That hard fact doesn’t hurt Hibushibire too much, they are not necessarily too bothered about other acts throughout Japan:
“[In Osaka], we don’t connect our music to anything, that is why we are here in the UK, and why we go anywhere…”
And it doesn’t seem that they care too much on how much they are perceived by crowds in Japan; in essence, its more on how drummer Ryu and bassist 821 perceive Chang Chang’s music:
“What we want to do is to sound like Hibushibire (a freak out orgasm) and the two of them are just really trying to understand the outcome. And that’s how we perceive our sound”.
The further in the conversation develops, it begins to emerge that perhaps outside of their own music, a suggestion can be made that a persona for Hibushibire doesn’t necessarily exist. Persistently, after the process of questions being translated, they answer in tame forms. Even on the topic of politics, when Chang Chang was asked on how the group reacted to the topic on Shinzo Abe, the Japanese prime minister offering a ritual to a shrine dedicated to Japanese militant imperialism. A hint for those muddled on the concept of just how negative this is, think of it like this: Theresa May visits Amritsar to pay tribute to the British Ghurkha’s that had killed between 379 and 1000 peaceful protestors. Their answer to the question of what their opinion on the topic was, after a brief talk amongst themselves and their translator, was simplistic at most and they didn’t extend upon their reply.
“As far as Hibushibire go, we’re not really interested in politics or British or anything like that. As Hibushibire. What we want to do something non-related. As human beings, we’ve got some opinions. But…”
This is, though, nothing to be critical of. Hibushibire’s statement adds to the long list of an argument on whether art should be mixed with society and politics; this writer typically believes that art can be connected to whatever the artist likes — that is typically what makes contextual and significant art. Moving on, if the beloved reader would like to know at least one controversial subject that had appeared from Hibushibire that night, on the 28th April, then please do gather oneself.
When asked on the relevancy of their musical tones to the stand out artists of the sixties and seventies and which one they relate to the most, Chang Chang replied with Deep Purple — “But only Deep Purple in ’69!”. Of course, in the UK this is a near bizarre thing to say and the band are as much a taboo as they are an icon. After all, what do most people attribute Deep Purple with? The answer, a painful yet innovative and minimalistic guitar riff that most, if not all seven-year-olds learn to play on their £25 Argos guitars that they’d obtained from the bank of their mother or father: ‘Smoke On the Water’.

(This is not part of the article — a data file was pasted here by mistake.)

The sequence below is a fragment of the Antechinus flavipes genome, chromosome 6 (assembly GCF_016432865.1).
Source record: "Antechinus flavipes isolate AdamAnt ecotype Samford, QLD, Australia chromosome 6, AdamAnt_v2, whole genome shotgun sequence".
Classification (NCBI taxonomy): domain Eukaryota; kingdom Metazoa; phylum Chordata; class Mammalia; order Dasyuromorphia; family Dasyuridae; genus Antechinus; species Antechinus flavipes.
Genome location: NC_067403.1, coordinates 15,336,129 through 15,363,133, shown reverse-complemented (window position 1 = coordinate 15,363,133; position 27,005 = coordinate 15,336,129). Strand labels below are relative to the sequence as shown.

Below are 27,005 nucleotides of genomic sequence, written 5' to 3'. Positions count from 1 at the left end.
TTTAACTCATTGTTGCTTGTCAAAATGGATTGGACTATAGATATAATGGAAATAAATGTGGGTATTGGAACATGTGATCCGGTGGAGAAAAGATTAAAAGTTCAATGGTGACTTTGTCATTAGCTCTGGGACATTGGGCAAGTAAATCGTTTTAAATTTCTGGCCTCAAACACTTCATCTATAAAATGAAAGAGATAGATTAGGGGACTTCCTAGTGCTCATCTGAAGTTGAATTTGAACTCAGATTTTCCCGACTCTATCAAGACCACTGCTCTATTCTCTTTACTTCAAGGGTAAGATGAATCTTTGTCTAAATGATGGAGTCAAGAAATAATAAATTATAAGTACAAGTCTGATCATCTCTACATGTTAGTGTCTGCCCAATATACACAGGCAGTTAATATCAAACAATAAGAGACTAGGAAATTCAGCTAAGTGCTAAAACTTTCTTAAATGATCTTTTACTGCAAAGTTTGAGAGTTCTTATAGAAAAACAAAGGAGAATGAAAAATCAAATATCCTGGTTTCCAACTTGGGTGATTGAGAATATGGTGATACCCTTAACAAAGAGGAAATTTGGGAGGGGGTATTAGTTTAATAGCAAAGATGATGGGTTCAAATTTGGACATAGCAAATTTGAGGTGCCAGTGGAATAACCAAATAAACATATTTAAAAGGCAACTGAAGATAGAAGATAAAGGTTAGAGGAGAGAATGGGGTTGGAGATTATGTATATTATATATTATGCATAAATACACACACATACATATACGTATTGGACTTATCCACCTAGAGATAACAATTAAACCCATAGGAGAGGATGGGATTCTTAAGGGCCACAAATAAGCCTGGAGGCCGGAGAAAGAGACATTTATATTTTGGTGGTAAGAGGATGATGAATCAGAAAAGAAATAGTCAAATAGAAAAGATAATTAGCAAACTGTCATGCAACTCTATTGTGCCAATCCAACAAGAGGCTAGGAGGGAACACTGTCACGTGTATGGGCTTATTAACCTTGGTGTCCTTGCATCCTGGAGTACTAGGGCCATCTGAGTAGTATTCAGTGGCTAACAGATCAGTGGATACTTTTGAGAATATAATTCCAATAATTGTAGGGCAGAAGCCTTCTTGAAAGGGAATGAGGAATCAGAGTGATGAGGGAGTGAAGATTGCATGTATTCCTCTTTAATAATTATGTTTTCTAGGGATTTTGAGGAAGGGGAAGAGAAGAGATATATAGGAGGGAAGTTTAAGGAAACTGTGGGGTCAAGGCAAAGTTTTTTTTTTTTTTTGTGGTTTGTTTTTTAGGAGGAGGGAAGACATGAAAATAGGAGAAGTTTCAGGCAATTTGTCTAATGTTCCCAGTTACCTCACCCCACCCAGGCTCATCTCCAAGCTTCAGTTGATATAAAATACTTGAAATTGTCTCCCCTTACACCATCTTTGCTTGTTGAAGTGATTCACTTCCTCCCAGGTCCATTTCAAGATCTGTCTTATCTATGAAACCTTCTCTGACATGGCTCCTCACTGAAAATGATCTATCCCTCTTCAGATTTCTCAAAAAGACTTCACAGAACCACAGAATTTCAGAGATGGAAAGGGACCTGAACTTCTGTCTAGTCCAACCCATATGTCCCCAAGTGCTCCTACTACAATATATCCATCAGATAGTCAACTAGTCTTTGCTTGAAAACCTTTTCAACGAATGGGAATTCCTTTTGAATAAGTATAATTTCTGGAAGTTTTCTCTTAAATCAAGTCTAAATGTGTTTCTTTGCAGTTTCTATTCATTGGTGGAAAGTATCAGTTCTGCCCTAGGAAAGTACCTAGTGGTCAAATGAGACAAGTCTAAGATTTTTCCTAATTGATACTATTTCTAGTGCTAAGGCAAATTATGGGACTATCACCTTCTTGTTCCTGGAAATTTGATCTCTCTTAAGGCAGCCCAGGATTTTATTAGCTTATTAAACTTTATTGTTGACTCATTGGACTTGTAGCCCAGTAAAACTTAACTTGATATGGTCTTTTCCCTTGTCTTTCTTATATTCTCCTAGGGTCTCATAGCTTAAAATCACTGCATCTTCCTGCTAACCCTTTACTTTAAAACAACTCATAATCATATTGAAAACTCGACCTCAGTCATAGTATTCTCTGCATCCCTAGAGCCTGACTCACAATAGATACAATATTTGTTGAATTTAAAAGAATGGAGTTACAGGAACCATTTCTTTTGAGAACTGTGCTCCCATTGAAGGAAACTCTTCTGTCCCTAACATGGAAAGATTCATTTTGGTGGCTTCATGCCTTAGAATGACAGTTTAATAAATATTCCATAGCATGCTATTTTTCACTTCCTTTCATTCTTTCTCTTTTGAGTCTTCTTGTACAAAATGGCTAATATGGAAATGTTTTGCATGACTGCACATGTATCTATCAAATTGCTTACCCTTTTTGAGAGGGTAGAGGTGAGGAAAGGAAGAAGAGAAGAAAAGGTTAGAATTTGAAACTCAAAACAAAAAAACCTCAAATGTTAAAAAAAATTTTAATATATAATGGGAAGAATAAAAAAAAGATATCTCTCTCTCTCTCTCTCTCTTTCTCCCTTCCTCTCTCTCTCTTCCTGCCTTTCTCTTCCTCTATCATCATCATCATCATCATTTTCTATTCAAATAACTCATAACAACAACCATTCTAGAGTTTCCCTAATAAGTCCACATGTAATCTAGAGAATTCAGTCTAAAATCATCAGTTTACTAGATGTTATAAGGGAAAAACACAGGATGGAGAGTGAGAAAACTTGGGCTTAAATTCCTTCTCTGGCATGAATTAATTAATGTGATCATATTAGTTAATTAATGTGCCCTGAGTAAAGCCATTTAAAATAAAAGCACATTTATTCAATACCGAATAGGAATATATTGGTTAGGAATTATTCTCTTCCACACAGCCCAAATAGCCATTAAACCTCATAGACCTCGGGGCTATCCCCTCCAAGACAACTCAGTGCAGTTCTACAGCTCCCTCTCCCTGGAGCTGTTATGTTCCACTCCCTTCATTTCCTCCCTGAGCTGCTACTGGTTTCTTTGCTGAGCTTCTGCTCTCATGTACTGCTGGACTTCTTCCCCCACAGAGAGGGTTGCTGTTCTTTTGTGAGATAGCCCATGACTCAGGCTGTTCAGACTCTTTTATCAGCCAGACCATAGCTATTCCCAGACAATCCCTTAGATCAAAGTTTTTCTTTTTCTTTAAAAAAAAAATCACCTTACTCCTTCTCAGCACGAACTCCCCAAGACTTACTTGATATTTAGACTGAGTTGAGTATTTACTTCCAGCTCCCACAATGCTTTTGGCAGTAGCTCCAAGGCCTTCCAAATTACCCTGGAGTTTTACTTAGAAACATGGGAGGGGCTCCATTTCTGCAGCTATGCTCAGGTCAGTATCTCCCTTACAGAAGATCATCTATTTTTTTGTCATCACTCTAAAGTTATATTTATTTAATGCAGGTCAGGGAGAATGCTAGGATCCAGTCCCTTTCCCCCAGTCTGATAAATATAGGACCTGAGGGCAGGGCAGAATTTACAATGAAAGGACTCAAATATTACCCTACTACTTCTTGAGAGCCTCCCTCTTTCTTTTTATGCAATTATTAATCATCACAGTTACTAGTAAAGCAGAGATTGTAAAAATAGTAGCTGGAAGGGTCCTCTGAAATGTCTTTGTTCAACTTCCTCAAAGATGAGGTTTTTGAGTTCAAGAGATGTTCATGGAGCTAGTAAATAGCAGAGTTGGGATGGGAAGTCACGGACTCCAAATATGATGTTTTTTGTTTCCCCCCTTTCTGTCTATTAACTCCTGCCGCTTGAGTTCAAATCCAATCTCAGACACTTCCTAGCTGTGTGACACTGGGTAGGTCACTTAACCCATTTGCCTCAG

What else is there too learn about Hibushibire? After a brief conversation about the groups album artwork and merchandise — which, according to a proud Chang Chang, was designed by his wife, Chang and Ryu had quickly responded with an answer that declared their own love with LSD. This should of course come to no surprise; is it possible to be a fan and composer of psychedelic music without at least experimenting with the drug that had attributed massively to a developing counter culture throughout the late sixties and early seventies? Unfortunately, the group hadn’t managed to elaborate much on their own experimentation of the drug.
It was around this point in time that 821 was being harassed and had become a hostage by a drunken ‘fan’ who was also promising this writer a rented flat in Manchester’s Northern Quarter opposite Band on the Wall. This is, as the trio are probably now aware of, a direct of symptom of trying to break the taboo of conducting an interview within a pub — something that is illegal in their homeland of Japan.
So, it felt high-time to end the interview, but not without one cliché question — what is the near future looking like for Hibushibire?
“After this tour, we are going to start straight away and begin working on our next album. We want to finish recording the it by the end of the summer, and then hopefully release it by autumn”.
Do they have an idea of how they want it to go?
“I don’t know how it’s pronounced, but we’d like it to be much faster than ‘Freak Out Orgasm!’, but more Freak Out!”
Interview and words from Alex Raworth.
Find more of Alex’s work at https://araworth.contently.com/